Houses built in flats are often provided with a lift which is run at the expense of the owner of the house, and in such cases, at all events in America, the top floor sometimes lets for a higher rent than any other. If the site is very valuable and the law does not limit the height of his house in the interest of his neighbours, he may build very high: but at last he will reach the margin of building. At last he will find that the extra expenses for foundations and thick walls, and for his lift, together with some resulting depreciation of the lower floors, make him stand to lose more than he gains by adding one more floor; the extra accommodation which it only just answers his purpose to supply is then to be regarded as at the margin of building, even though the gross rent be greater for the higher floors than for the lower. Compare the footnote on p. 168.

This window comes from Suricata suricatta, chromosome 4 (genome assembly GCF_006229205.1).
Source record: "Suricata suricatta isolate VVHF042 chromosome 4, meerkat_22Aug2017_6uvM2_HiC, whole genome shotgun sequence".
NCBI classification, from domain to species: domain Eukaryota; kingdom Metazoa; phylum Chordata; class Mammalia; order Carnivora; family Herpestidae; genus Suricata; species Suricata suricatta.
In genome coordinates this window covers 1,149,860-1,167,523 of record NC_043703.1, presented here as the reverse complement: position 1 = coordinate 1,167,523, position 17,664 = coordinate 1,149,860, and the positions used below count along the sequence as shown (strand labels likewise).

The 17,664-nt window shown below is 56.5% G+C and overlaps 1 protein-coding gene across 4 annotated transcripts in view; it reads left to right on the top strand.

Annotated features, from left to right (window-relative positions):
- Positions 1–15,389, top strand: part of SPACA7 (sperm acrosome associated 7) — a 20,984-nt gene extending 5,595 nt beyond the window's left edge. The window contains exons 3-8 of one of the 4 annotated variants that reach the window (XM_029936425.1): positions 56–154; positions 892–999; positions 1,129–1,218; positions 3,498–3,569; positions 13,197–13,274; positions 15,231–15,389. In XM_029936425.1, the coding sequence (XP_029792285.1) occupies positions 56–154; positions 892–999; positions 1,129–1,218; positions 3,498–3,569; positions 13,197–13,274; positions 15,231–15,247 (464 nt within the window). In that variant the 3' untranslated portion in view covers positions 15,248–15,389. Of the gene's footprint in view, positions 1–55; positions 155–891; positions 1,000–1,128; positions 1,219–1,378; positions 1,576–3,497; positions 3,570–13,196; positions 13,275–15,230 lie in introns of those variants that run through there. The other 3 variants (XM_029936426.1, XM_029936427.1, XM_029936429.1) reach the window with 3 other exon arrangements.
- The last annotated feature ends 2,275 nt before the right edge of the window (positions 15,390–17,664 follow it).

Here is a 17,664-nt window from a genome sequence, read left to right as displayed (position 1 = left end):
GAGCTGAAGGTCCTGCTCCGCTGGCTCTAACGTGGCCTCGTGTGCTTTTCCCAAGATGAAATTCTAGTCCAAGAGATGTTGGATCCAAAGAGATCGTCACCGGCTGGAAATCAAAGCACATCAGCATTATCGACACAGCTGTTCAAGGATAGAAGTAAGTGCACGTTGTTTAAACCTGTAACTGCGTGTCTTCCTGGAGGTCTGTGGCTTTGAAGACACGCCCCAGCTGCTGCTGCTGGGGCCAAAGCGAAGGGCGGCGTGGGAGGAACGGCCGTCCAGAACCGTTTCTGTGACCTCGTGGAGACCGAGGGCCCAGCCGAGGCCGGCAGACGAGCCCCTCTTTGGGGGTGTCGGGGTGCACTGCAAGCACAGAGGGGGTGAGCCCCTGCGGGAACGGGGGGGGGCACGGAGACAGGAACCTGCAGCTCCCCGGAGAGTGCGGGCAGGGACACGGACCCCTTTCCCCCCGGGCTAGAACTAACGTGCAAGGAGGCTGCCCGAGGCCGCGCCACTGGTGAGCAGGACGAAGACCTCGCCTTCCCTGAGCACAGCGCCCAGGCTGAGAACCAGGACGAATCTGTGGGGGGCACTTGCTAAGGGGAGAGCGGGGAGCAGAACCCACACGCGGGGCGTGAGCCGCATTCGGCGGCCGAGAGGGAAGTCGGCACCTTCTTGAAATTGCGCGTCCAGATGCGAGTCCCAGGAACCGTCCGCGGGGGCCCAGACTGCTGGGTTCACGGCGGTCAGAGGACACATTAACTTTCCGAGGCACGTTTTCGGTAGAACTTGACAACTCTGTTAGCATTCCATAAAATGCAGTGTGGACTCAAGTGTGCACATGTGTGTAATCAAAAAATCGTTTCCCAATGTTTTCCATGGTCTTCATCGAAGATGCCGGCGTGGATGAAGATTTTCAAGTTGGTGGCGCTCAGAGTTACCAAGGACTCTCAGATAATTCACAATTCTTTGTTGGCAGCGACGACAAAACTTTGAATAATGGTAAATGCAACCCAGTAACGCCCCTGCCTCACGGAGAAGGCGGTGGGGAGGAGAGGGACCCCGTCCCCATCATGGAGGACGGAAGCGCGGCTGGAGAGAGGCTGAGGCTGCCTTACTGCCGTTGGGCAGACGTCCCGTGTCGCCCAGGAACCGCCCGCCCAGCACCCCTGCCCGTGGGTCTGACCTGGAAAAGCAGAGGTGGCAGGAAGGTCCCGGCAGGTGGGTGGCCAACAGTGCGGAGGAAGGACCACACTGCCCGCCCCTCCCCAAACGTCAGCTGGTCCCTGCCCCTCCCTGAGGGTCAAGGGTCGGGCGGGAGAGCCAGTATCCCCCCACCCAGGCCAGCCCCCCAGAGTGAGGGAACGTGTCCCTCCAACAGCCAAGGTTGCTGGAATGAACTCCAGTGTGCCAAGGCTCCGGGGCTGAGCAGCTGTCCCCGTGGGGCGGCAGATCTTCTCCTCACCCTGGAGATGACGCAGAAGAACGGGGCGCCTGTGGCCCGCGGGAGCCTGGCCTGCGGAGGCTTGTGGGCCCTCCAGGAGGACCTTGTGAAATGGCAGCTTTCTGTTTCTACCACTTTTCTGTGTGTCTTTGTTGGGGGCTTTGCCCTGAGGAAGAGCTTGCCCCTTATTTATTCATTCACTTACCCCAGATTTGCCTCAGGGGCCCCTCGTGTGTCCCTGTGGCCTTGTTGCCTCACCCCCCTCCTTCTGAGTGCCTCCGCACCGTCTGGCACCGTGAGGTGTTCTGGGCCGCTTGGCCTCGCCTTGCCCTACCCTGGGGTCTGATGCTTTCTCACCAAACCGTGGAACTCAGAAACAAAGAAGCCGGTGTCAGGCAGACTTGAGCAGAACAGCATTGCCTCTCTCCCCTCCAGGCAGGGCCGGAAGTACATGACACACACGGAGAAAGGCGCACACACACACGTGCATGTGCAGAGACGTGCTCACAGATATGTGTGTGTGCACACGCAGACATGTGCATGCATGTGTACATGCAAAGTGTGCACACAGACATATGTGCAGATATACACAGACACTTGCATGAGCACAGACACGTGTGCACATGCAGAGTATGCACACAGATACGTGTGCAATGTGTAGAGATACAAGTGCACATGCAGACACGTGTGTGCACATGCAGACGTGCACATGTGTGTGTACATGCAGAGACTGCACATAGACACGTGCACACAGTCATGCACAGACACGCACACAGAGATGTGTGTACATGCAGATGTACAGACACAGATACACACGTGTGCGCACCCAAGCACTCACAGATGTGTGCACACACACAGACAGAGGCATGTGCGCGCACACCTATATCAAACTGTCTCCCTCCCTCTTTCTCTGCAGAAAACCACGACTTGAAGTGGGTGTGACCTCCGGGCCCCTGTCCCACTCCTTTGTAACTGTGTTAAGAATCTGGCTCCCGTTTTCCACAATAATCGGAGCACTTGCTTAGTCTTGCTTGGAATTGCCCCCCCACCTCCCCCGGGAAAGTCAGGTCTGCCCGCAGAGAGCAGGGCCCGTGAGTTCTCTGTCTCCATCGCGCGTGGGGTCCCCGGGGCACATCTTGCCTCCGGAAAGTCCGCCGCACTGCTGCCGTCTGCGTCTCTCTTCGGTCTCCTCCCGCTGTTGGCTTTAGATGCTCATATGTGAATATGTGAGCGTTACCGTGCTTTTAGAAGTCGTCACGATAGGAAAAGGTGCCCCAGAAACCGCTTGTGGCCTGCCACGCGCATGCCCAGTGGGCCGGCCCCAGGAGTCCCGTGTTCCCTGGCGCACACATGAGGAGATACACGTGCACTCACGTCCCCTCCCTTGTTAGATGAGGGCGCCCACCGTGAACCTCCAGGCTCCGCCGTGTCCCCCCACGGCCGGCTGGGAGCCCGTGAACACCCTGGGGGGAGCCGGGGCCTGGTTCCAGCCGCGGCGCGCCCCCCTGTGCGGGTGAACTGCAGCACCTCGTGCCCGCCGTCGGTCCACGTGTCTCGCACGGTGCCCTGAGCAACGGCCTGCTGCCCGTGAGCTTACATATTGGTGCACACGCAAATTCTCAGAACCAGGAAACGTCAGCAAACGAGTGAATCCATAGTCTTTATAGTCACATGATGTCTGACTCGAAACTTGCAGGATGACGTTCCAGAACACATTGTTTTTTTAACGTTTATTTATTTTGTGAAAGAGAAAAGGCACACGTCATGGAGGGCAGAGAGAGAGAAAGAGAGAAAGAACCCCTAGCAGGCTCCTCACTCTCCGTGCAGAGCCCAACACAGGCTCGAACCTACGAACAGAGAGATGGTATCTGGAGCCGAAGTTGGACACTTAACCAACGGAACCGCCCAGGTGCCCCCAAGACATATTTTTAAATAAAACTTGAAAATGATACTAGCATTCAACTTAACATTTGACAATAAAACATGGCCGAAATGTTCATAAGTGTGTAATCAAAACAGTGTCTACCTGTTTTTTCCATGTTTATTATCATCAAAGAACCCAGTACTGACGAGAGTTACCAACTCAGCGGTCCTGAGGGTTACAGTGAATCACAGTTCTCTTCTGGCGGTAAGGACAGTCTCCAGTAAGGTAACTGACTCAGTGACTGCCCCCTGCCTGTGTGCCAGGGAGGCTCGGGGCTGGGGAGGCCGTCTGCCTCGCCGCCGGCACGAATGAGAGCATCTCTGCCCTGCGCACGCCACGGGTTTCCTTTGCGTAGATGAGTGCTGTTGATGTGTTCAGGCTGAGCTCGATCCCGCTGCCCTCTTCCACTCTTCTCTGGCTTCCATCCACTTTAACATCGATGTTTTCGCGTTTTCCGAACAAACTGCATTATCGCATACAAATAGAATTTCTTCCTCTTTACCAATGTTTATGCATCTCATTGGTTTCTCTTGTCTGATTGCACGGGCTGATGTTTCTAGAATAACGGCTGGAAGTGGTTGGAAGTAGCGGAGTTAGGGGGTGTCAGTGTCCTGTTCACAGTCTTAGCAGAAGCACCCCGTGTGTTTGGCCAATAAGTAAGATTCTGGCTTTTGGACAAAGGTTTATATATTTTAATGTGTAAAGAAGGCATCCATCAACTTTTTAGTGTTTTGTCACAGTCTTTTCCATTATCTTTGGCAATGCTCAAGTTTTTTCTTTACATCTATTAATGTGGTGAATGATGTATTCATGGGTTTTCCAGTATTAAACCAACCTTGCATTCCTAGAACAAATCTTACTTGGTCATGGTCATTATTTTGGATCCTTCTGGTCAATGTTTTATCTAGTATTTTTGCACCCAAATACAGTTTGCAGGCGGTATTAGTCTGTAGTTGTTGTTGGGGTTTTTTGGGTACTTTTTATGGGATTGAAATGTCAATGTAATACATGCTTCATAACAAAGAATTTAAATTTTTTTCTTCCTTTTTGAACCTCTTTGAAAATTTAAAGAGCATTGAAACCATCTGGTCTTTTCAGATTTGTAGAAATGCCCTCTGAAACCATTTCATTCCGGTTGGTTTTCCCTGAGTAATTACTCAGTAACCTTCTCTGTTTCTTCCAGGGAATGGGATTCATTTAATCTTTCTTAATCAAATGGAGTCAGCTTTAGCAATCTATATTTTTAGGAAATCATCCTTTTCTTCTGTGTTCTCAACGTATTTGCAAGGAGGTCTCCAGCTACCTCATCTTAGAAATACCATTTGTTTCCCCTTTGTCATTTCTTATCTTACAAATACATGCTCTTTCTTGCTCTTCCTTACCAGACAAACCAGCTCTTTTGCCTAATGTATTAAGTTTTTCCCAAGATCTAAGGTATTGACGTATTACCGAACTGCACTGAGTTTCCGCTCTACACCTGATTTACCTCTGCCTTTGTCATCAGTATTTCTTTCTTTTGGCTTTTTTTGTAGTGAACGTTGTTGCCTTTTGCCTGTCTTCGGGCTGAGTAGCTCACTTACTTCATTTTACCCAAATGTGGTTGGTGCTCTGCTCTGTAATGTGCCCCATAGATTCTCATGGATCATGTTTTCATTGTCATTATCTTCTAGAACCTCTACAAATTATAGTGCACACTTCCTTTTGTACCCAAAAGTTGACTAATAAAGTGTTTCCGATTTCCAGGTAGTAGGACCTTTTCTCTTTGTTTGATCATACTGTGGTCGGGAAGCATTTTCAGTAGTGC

But in England bylaws restrain an individual from building so high as to deprive his near neighbours of air and light. In the course of time those who build high will be forced to have a good deal of free space about their buildings; and this will render very high buildings unprofitable.
It will be borne in mind that if a house is not appropriate to its site, its aggregate rent will not exceed its site rent by the full building rent which the house would command on an appropriate site. Similar limitations apply to most composite rents.
The relations between the interests of different classes of workers in the same business and in the same trade, have some affinity to the subject of composite rents. See below VI. VIII. 9, 10.
End of Notes